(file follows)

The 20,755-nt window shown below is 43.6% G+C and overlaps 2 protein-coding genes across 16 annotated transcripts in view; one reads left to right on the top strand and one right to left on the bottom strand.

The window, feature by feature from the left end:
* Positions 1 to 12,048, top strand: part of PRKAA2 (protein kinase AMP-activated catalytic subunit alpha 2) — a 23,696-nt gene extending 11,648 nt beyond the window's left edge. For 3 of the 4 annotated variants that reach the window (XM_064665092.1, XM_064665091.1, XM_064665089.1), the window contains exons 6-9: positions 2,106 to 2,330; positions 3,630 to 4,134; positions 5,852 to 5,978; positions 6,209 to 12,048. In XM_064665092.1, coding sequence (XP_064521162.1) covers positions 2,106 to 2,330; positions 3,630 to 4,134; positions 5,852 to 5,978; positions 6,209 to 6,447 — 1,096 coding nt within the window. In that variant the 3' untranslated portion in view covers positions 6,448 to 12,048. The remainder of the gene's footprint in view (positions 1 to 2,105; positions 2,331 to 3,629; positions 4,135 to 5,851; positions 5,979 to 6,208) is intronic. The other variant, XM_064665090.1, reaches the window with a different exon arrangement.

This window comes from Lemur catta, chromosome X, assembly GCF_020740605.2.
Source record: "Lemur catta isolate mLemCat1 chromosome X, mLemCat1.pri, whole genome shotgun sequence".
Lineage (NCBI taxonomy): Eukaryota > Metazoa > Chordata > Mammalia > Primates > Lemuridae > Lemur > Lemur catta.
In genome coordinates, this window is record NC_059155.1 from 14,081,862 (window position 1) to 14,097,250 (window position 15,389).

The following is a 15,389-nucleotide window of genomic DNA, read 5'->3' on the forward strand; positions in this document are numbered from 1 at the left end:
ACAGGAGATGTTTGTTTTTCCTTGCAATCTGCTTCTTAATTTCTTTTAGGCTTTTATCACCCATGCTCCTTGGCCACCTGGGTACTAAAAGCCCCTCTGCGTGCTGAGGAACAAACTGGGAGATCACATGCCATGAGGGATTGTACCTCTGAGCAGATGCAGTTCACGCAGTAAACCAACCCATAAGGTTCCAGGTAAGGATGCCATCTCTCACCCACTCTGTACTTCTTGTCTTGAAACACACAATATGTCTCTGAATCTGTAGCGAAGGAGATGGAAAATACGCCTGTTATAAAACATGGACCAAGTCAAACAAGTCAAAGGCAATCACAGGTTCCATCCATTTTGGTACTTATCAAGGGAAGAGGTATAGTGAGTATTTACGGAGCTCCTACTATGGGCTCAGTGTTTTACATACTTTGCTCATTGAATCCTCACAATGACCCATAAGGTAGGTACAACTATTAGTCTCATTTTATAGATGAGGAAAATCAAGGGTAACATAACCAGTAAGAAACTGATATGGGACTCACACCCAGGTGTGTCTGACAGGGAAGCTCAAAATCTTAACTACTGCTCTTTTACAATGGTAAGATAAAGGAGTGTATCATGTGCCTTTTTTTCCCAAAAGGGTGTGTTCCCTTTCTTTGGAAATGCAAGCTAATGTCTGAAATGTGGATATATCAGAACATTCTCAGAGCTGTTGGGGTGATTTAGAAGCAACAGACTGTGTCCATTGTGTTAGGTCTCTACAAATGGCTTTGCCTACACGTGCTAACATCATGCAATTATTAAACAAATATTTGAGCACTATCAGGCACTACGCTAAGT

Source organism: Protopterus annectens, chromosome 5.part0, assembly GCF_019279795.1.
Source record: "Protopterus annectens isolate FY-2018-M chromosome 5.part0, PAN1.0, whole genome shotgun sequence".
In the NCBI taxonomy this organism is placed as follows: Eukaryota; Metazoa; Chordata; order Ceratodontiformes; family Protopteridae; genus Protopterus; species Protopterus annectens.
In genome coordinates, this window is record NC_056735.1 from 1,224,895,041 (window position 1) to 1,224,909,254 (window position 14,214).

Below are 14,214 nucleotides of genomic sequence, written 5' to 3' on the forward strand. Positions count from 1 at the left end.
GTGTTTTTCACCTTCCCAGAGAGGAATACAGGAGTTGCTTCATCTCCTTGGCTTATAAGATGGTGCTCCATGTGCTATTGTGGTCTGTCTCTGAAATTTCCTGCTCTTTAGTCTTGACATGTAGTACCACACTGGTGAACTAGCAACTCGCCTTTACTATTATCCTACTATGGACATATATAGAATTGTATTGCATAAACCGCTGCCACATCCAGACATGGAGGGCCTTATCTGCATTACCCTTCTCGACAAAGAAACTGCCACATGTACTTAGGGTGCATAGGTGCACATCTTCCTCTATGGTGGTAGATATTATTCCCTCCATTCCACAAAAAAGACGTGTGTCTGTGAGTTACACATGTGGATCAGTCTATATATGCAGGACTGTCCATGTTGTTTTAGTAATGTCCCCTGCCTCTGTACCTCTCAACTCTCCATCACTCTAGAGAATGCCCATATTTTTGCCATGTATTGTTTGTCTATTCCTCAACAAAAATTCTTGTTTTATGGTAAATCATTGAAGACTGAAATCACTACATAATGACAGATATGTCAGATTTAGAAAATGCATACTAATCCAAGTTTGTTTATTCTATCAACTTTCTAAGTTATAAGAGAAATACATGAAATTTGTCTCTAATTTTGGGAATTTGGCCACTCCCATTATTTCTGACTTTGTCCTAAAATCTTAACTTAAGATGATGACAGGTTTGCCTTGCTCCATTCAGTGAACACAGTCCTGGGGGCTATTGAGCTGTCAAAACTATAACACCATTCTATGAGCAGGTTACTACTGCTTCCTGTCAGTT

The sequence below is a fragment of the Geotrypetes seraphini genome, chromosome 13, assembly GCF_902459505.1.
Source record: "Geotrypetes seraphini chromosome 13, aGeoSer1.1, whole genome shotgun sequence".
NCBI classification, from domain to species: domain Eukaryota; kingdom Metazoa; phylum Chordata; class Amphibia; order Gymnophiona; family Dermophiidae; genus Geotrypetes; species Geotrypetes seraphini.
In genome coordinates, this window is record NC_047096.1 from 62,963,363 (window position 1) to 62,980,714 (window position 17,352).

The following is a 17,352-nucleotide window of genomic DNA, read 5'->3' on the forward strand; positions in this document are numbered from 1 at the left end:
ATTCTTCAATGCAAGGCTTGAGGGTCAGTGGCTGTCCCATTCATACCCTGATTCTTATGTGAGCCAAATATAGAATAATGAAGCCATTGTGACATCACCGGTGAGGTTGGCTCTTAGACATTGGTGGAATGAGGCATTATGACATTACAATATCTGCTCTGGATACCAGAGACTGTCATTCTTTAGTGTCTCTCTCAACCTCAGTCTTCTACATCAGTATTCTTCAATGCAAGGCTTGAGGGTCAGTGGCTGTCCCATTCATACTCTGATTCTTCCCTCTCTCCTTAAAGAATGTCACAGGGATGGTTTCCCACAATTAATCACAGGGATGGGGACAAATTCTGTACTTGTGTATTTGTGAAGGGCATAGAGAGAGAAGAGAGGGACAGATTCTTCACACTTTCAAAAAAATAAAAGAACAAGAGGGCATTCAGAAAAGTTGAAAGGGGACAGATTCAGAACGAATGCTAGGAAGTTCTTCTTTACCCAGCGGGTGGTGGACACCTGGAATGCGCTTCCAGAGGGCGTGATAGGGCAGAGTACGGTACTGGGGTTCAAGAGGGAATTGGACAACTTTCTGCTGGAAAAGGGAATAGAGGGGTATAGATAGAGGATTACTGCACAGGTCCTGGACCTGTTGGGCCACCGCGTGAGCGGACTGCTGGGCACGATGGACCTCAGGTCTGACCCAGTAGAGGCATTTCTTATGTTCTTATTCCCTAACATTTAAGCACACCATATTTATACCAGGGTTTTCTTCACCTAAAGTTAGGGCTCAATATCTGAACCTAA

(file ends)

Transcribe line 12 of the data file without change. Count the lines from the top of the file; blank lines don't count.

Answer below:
In the NCBI taxonomy this organism is placed as follows: Eukaryota; Metazoa; Chordata; order Ceratodontiformes; family Protopteridae; genus Protopterus; species Protopterus annectens.